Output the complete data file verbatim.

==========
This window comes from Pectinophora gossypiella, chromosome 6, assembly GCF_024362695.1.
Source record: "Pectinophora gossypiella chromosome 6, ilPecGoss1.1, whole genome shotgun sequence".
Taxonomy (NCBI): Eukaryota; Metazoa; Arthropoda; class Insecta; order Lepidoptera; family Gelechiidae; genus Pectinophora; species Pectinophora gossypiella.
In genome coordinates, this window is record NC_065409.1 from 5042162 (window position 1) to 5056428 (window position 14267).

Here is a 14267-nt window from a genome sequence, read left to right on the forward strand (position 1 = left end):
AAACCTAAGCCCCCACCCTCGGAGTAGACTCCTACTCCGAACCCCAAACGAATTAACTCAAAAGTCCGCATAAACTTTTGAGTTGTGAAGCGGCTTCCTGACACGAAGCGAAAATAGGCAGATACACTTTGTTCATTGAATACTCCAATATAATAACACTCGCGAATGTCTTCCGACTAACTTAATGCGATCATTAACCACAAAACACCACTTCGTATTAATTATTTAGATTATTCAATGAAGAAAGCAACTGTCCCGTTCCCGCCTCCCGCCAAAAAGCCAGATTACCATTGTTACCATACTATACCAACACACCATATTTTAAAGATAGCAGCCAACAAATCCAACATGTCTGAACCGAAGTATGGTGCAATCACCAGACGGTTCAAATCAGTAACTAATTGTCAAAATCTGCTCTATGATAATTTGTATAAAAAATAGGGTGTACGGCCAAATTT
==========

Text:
This window comes from Pectinophora gossypiella, chromosome 6, assembly GCF_024362695.1.
Source record: "Pectinophora gossypiella chromosome 6, ilPecGoss1.1, whole genome shotgun sequence".
Taxonomy (NCBI): Eukaryota; Metazoa; Arthropoda; class Insecta; order Lepidoptera; family Gelechiidae; genus Pectinophora; species Pectinophora gossypiella.
In genome coordinates, this window is record NC_065409.1 from 5042162 (window position 1) to 5056428 (window position 14267).

Here is a 14267-nt window from a genome sequence, read left to right on the forward strand (position 1 = left end):
AAACCTAAGCCCCCACCCTCGGAGTAGACTCCTACTCCGAACCCCAAACGAATTAACTCAAAAGTCCGCATAAACTTTTGAGTTGTGAAGCGGCTTCCTGACACGAAGCGAAAATAGGCAGATACACTTTGTTCATTGAATACTCCAATATAATAACACTCGCGAATGTCTTCCGACTAACTTAATGCGATCATTAACCACAAAACACCACTTCGTATTAATTATTTAGATTATTCAATGAAGAAAGCAACTGTCCCGTTCCCGCCTCCCGCCAAAAAGCCAGATTACCATTGTTACCATACTATACCAACACACCATATTTTAAAGATAGCAGCCAACAAATCCAACATGTCTGAACCGAAGTATGGTGCAATCACCAGACGGTTCAAATCAGTAACTAATTGTCAAAATCTGCTCTATGATAATTTGTATAAAAAATAGGGTGTACGGCCAAATTT